Sermon Review: Church Art and Icons, Part 1

Our latest Sermon Review here at DriscollWatch comes to us from our new contributor, Gabriel.  It will consist of three parts and will tackle the subject of the beautiful, necessary, and scriptural need for icons in Christian worship, specifically in response to a recent Sermon by Mark Driscoll.  Check back soon for parts two and three.

September 22, 2013: Have No Idols

“You shall not make for yourself a carved image—any likeness of anything that is in heaven above, or that is in the earth beneath, or that is in the water under the earth; – Exodus 20:4

“Moreover you shall make the tabernacle with ten curtains of fine woven linen and blue, purple, and scarlet thread; with artistic designs of cherubim you shall weave them. – Exodus 26:31

Well, I guess God contradicts Himself within the span of 6 chapters in the Bible. Similar artistic details can be found in Solomon’s temple. The Most Holy Place had two sculptured cherubim built (I Kings 6:23-28, II Chronicles 3:10-13), with Cherubim images being worked into the curtain that covered the entrance to the Most Holy Place (II Chronicles 3:14). Cherubim were also carved onto the two wooden doors for the entrance to the Most Holy Place and on the walls all around the temple (I Kings 6:31-35, 29-30). Additionally, carvings of palm trees and open flowers on the walls and inner entrance are found in the same passages. The Temple was of  course patterned after the very specific instructions God gave to Moses.

Why are there images in these places of worship? Why did God demand that heavenly things and earthly things be depicted in order to worship Him? If all images are taken away, can we still escapes the concept of icons in worship? What is an icon and why is it important and necessary in worship? The purpose of this first post serves to clarify a few important concepts that Pastor Mark wrongfully remakes about the Catholic Church regarding imagery in worship. Apart from an introduction and stimulating thoughts, I hope to show the Catholic Church’s encounter with opposition to icons in worship.

At the heart of icons in worship is the doctrine of the Incarnation. Without it, one undermines the concept of Christ’s human nature, the Christian attitude towards the Creation, and the meaning of redemption and salvation of humanity with the restoration of the universe. Denying the use of icons is denying the Incarnation, the resurrection of the dead, and the redemptive work of Christ in Creation. Icons do away with distance between this world and the next, between material and spiritual, between body and soul, time and eternity, creation and divinity. I promise there is order to this post, although it may seem sporadic.

I’ll briefly restate Pastor Mark’s comments about the use of Catholic and Orthodox use of images in worship and demonstrate how this is nothing new.

Pastor Mark is iconoclastic, briefly condemning the Roman Catholic and Eastern Orthodox (and Eastern Catholic) Churches for their use of imagery in worship. He makes this pretty clear in his sermon on the Second Commandment with quotes such as:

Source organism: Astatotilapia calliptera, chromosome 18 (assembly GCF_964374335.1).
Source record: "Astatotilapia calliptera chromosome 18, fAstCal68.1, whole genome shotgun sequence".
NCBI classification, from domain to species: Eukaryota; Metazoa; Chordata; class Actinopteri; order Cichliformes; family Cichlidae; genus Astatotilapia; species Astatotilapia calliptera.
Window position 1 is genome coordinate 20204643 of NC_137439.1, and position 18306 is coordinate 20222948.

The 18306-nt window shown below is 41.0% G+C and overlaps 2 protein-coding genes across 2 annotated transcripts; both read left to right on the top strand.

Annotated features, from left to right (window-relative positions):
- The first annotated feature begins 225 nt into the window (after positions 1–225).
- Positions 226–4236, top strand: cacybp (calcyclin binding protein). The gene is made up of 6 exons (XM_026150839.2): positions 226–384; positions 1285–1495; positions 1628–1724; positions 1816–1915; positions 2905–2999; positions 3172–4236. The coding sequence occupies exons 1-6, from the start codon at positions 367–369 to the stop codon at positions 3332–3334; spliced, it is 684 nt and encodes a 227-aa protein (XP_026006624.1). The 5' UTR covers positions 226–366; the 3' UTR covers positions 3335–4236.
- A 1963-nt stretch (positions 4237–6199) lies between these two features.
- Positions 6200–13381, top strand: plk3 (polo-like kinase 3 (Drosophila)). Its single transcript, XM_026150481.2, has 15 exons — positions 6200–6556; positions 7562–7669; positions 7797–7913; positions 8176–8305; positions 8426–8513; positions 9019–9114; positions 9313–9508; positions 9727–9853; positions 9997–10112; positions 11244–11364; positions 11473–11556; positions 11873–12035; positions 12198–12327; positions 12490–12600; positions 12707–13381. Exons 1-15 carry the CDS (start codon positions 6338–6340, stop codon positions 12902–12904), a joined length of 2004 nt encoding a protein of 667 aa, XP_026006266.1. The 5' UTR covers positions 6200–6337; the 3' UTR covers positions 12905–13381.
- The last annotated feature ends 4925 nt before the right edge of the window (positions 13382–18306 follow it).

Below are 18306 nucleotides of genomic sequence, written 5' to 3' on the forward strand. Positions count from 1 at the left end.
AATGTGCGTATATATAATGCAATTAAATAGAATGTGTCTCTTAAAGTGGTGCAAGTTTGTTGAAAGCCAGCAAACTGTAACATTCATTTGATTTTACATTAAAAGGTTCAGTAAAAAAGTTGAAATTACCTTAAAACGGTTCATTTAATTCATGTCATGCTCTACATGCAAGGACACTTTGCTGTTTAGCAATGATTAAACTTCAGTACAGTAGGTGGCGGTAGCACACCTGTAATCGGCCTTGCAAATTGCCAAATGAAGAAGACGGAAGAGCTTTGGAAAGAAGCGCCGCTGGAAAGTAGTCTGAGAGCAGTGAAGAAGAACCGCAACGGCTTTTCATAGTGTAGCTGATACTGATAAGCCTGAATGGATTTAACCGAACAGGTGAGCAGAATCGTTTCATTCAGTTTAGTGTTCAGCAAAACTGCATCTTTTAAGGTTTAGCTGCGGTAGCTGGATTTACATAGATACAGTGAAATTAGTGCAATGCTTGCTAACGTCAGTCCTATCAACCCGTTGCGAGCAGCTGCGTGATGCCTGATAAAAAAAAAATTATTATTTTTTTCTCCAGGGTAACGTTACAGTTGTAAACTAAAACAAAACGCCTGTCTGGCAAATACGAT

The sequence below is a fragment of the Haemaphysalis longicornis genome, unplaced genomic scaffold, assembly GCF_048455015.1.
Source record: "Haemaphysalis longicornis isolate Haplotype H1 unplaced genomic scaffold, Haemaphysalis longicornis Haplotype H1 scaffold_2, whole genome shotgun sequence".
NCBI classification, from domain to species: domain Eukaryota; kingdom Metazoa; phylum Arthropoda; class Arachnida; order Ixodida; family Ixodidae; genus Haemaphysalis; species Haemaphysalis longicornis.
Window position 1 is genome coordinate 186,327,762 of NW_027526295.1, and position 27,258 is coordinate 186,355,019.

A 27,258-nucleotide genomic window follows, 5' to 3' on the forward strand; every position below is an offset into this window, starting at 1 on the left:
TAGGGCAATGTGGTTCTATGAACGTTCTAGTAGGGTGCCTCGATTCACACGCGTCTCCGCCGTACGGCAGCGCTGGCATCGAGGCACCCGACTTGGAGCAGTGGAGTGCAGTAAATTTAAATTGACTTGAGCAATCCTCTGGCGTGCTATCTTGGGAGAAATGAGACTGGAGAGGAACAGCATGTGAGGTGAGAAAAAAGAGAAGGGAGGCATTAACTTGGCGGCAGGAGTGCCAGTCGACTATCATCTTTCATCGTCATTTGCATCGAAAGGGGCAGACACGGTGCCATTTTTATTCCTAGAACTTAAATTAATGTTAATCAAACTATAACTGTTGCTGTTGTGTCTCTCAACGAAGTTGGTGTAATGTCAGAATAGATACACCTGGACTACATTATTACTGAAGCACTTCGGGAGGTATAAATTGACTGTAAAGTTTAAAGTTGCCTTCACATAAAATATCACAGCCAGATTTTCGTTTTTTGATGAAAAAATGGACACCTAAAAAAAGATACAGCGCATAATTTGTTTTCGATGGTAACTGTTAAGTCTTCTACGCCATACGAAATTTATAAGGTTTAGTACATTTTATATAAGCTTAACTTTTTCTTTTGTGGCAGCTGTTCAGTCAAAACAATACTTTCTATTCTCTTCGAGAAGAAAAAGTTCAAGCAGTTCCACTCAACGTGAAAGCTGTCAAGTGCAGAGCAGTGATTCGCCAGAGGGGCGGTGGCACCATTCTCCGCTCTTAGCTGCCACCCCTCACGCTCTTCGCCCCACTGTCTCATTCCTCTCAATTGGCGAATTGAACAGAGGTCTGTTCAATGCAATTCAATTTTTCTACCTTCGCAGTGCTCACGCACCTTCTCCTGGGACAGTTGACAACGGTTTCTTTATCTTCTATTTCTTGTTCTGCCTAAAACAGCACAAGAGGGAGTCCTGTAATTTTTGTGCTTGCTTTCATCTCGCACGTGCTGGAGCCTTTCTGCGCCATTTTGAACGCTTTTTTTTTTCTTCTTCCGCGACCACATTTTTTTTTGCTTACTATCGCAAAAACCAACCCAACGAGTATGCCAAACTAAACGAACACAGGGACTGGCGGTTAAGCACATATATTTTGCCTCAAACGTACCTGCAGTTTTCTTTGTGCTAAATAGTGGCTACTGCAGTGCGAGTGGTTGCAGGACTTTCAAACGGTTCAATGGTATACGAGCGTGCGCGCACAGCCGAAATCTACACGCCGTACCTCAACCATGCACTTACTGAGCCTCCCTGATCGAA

“We’re not to have those kinds of icons (of saints and Jesus) because Jesus is our icon”

and

“… there were some in the Catholic faith including—and I would say eastern Orthodox faith as well, who they were taking the images and breaking the second commandment. They were taking the paintings, the statues, the icons, and they were using them as objects of worship, not just to help tell the story.”

I agree with the statement of Jesus being our icon. I also agree that there have been individuals in the Church who have worshiped these icons. The Church condemns such acts at the highest level, as worship is reserved for the Trinity alone. That’s about it as far as agreements go. The reason this particular statement irks me so is because icons are an integral part of my worship that the Apostles handed down and has been protected by Holy Tradition. You cannot escape icons. They are everywhere. God created us as icons and wants us to use icons to bring Him glory.

People who are iconoclastic, or iconoclasts (also called “icon-smashers”), are suspicious of any art depicting God or humans and demand the destruction of icons as they see them as idolatrous.  “…Protestants started breaking stuff, breaking stained glass, breaking statues, breaking icons saying, ‘“We worship only Jesus, and we don’t worship manmade created idolatrous things.”’

If the word, “Protestants” in the quote above was replaced by “Muslims” or “heretics” or “suck- ups to the Byzantine Emperor,” it would have depicted a historical scenario 1200 years ago. In 787, the Church gathered together in Nicea to rebuke the heresy that icons should not be used in worship and restored the traditional and Scriptural use of icons in Christian worship that had been prevalent in the earliest times of Christianity. The Islamic faith is fairly iconoclastic. They are not to depict the Creation, as if something is wrong or unholy about it. This can be seen in their artwork. Although beautiful, it lacks recognizable images found in Creation and refers to the abstract. This notion crept its way into the Church in the Byzantine Empire in the early part of the eighth century. Byzantine Emperors got it in their heads that it would be a great idea to mandate iconoclasm. Certain bishops who wanted to snuggle up to the Emperor for personal gain likewise rebuked icons. Inevitably, they clashed with bishops and laymen who upheld the Apostolic teachings. At the end of the Holy Council, icons were restored and the doctrine of the Incarnation affirmed once again.